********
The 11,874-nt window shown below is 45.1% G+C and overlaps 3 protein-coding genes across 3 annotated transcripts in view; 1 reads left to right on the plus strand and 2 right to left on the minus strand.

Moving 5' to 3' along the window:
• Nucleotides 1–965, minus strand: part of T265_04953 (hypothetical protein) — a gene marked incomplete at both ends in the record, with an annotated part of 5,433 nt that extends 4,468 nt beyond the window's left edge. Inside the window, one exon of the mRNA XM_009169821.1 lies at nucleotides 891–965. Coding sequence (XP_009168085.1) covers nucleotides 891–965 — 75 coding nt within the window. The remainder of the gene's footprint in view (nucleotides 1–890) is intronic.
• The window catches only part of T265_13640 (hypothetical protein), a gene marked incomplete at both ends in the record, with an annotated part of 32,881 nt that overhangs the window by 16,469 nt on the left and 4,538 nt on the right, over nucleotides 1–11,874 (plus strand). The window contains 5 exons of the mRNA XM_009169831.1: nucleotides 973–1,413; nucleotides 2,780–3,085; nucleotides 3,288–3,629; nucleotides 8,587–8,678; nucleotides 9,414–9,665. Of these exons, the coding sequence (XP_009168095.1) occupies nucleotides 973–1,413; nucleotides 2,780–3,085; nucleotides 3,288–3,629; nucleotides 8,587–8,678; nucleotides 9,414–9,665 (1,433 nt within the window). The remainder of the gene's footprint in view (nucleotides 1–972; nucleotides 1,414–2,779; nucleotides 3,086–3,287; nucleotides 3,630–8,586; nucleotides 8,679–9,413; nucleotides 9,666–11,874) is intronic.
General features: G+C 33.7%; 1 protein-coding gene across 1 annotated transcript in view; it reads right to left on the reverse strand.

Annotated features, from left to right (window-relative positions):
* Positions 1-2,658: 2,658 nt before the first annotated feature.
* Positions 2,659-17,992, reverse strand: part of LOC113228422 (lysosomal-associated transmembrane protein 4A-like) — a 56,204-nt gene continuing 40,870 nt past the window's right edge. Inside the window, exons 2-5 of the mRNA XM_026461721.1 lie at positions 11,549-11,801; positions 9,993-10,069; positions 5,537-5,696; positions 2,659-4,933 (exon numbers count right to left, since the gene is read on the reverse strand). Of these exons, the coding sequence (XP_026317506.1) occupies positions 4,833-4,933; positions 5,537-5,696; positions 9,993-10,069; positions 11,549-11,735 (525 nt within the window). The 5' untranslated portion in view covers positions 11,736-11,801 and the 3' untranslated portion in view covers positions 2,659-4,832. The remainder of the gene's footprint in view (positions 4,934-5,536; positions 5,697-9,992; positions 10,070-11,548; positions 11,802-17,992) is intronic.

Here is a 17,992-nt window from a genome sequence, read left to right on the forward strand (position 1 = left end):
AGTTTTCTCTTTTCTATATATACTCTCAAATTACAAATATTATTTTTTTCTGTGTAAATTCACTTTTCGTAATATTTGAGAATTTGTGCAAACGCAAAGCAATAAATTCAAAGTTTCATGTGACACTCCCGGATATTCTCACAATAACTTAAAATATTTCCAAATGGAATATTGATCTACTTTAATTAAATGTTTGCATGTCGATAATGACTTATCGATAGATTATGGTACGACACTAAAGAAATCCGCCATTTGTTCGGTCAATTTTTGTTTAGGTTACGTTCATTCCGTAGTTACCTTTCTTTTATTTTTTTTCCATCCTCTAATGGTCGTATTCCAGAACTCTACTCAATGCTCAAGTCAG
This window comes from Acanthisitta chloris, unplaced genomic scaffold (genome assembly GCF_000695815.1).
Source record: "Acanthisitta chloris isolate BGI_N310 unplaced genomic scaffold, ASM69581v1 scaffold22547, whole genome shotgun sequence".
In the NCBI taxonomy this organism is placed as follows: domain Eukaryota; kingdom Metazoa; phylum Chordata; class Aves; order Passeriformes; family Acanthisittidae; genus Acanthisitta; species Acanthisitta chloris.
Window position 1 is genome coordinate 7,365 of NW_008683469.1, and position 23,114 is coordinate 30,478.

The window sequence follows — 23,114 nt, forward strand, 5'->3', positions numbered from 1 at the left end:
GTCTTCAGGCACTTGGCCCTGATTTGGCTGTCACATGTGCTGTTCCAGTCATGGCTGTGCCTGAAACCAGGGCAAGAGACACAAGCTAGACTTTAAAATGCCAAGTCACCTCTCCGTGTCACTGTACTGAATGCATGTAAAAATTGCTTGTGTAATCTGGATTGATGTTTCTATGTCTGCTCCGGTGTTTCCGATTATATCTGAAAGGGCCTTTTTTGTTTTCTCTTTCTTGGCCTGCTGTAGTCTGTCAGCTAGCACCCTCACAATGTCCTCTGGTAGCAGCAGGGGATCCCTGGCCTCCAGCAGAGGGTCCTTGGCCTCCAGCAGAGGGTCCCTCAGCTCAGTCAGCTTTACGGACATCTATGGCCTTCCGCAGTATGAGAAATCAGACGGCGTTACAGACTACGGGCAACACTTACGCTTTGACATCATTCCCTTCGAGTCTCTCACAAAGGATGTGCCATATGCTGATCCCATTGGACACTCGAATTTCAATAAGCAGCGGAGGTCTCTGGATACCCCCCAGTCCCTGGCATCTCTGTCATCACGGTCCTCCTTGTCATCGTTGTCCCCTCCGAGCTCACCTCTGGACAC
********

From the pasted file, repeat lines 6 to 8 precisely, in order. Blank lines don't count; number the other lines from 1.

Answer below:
Annotated features, from left to right (window-relative positions):
* Positions 1-2,658: 2,658 nt before the first annotated feature.
* Positions 2,659-17,992, reverse strand: part of LOC113228422 (lysosomal-associated transmembrane protein 4A-like) — a 56,204-nt gene continuing 40,870 nt past the window's right edge. Inside the window, exons 2-5 of the mRNA XM_026461721.1 lie at positions 11,549-11,801; positions 9,993-10,069; positions 5,537-5,696; positions 2,659-4,933 (exon numbers count right to left, since the gene is read on the reverse strand). Of these exons, the coding sequence (XP_026317506.1) occupies positions 4,833-4,933; positions 5,537-5,696; positions 9,993-10,069; positions 11,549-11,735 (525 nt within the window). The 5' untranslated portion in view covers positions 11,736-11,801 and the 3' untranslated portion in view covers positions 2,659-4,832. The remainder of the gene's footprint in view (positions 4,934-5,536; positions 5,697-9,992; positions 10,070-11,548; positions 11,802-17,992) is intronic.